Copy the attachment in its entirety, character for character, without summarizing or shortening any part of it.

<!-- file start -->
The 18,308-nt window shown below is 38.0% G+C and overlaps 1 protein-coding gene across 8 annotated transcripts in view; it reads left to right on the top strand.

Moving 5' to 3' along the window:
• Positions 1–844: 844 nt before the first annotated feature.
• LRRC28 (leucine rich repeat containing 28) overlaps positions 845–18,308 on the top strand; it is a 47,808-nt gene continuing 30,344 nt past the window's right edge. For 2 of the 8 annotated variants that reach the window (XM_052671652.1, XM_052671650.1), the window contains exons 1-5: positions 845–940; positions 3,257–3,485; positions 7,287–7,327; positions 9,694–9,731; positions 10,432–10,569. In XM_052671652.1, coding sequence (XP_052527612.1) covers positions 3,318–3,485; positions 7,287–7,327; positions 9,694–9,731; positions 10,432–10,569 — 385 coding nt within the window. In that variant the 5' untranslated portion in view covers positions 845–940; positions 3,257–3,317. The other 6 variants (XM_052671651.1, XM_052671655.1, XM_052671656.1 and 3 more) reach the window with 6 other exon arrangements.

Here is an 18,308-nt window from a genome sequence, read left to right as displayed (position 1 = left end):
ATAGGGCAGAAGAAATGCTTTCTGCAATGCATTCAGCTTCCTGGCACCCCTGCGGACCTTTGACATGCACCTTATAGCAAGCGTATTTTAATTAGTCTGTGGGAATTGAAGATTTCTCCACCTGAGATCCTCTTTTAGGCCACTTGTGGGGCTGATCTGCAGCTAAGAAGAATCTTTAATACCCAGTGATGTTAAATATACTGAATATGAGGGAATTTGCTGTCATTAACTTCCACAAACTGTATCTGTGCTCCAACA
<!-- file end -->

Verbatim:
The 18,308-nt window shown below is 38.0% G+C and overlaps 1 protein-coding gene across 8 annotated transcripts in view; it reads left to right on the top strand.

Moving 5' to 3' along the window:
• Positions 1–844: 844 nt before the first annotated feature.
• LRRC28 (leucine rich repeat containing 28) overlaps positions 845–18,308 on the top strand; it is a 47,808-nt gene continuing 30,344 nt past the window's right edge. For 2 of the 8 annotated variants that reach the window (XM_052671652.1, XM_052671650.1), the window contains exons 1-5: positions 845–940; positions 3,257–3,485; positions 7,287–7,327; positions 9,694–9,731; positions 10,432–10,569. In XM_052671652.1, coding sequence (XP_052527612.1) covers positions 3,318–3,485; positions 7,287–7,327; positions 9,694–9,731; positions 10,432–10,569 — 385 coding nt within the window. In that variant the 5' untranslated portion in view covers positions 845–940; positions 3,257–3,317. The other 6 variants (XM_052671651.1, XM_052671655.1, XM_052671656.1 and 3 more) reach the window with 6 other exon arrangements.

Here is an 18,308-nt window from a genome sequence, read left to right as displayed (position 1 = left end):
ATAGGGCAGAAGAAATGCTTTCTGCAATGCATTCAGCTTCCTGGCACCCCTGCGGACCTTTGACATGCACCTTATAGCAAGCGTATTTTAATTAGTCTGTGGGAATTGAAGATTTCTCCACCTGAGATCCTCTTTTAGGCCACTTGTGGGGCTGATCTGCAGCTAAGAAGAATCTTTAATACCCAGTGATGTTAAATATACTGAATATGAGGGAATTTGCTGTCATTAACTTCCACAAACTGTATCTGTGCTCCAACA